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2012 NCAA Lacrosse Tournament Final Four Participant Profile: (3) Duke


It's the 2012 NCAA lacrosse Final Four! Take out the nice napkins and make sure that your kid doesn't have crap all over his face. College Crosse has this all under control, so feel safe, friends. If you missed anything -- and you really shouldn't because you're only hurting yourself if you do -- click this fancy highlighted text to get all caught up.

Duke Blue Devils: Three-Seed

For a complete, mind-bending picture of the Blue Devils, point your clicking thing at this text for a downloadable .pdf report.

Here are three pieces of incredibly important information about Duke from my brain to your eyes via your Internet computing machine:

  • Not to get too redundant, but I'll reiterate because it's important: There aren't too many teams that play in man-down more than the Devils this season. What's especially important about this is that in those situations Duke has been abysmal: Opponents are converting on nearly 45 percent of those opportunities. Even though Dan Wigrizer is coming along nicely in net for the Blue Devils, putting a somewhat shaky ball stopper in a position to turn away shots in preferential offensive situations is a difficult task. Against a Maryland offense that shoots the ball well -- the Terps are shooting about 33 percent on the year as a team -- and can really exploit man-up situations (Maryland holds a 41.86 percent extra-man conversion rate), Duke can get itself in trouble if it takes a bunch of boneheaded penalties at Gillette Stadium on Saturday. This hasn't bit the Blue Devils too much through May, but, as context, Denver hadn't taken too many penalties throughout the season until its date with Loyola in Annapolis; that performance sent the Pioneers packing. May isn't a time for loose play and Duke needs to take care to ensure that it doesn't give Maryland opportunities to build a scoring margin.
  • On the flip side, Maryland hasn't done the best job this season at keeping out of man-down situations. In fact, the Terrapins actually play in a personnel imbalance disadvantage more than Duke (if you can believe that). The Blue Devils should have opportunities to attack Niko Amato and that relatively green Terps defense with an extra attacker, but I'm not sure how much the Devils are going to get out of it: Only five teams convert extra-man opportunities at a lower rate than Duke. The Blue Devils don't necessarily need extra man opportunities to make the scoreboard blink -- only six teams rely on such scenarios to score less than Duke -- but the Blue Devils' ability to score in these chances on Saturday may be the difference between Duke building out a lead, forcing Maryland to abandon its offensive patience to make up ground, and getting caught in a street fight. Plus, the ability to rattle Niko Amata between the pipes through preferential scoring opportunities that are attendant in extra-man situations is a factor that isn't without merit.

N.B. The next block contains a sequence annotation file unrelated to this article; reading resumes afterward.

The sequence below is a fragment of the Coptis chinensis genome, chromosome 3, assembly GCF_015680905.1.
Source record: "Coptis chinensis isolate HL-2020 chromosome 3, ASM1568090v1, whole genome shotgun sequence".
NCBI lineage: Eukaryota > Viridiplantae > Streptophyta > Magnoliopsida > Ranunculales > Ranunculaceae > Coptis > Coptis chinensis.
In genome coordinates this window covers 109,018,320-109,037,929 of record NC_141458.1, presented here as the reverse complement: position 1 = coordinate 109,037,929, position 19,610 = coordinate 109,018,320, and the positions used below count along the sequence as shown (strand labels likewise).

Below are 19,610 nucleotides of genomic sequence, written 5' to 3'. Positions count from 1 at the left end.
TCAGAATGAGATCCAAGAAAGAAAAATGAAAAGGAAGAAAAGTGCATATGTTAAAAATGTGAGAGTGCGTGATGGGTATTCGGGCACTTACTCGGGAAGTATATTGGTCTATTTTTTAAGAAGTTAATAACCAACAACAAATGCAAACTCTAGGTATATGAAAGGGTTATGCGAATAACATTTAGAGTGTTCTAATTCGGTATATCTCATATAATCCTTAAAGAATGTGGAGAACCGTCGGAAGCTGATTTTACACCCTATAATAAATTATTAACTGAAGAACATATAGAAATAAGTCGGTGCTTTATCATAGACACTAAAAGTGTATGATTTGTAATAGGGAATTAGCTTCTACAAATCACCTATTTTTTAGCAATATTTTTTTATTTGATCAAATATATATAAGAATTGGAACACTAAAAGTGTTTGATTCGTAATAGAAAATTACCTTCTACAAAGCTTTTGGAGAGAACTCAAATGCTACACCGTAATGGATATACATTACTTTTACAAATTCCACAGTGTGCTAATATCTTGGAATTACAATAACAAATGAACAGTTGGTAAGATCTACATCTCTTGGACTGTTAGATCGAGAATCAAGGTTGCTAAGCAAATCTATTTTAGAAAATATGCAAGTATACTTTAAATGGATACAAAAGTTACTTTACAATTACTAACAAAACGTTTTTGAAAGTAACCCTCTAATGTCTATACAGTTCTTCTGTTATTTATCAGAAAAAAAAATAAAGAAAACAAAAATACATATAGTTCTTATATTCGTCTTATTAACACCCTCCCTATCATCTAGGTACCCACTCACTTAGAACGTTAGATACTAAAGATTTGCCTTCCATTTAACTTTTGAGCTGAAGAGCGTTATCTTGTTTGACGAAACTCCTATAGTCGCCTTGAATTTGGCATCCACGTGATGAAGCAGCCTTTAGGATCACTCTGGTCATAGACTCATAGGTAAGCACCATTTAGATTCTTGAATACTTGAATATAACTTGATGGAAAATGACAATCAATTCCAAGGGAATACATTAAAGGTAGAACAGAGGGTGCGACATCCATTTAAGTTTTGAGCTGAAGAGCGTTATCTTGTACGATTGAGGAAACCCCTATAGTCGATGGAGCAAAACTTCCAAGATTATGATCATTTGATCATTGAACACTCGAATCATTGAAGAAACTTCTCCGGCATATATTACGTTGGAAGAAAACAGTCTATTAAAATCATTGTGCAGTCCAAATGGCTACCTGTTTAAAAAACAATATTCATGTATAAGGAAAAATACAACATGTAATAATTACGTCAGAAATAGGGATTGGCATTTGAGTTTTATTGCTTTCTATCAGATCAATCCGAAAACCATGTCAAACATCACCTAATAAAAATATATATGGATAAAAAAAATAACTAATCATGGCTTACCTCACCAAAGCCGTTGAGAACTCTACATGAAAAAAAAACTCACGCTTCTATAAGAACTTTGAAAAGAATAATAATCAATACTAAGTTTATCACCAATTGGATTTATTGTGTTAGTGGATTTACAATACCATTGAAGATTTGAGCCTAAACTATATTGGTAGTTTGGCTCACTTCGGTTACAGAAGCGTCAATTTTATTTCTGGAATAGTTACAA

• Maryland has done a decent job at limiting assisted scoring opportunities in the defensive end this season, but I don't think that's going to impact a lot of what Duke is going to try and get tomorrow. While the Blue Devils have slowly but surely begun sharing the bean more in the offensive end, this is a team that still gets a lot of goals through unassisted, one-on-one situations. That isn't necessarily a bad thing, especially considering the number of guys that Duke has that can straight beat their man and attack the goal. Against a young but talented Maryland defense, the Blue Devils have an opportunity to exploit their matchups, especially if they can attack away from Jesse Bernhardt, Goran Murray, and Michael Ehrhardt. The more action that Duke can get from their midfield -- especially Dave Lawson, Rob Rotanz, and Justin Turri -- and quick play from Jordan Wolf, the better off the Blue Devils will be against an undervalued Terrapins defense.

For more on Duke's opponent -- Maryland -- check out the Blue Devils' profile here.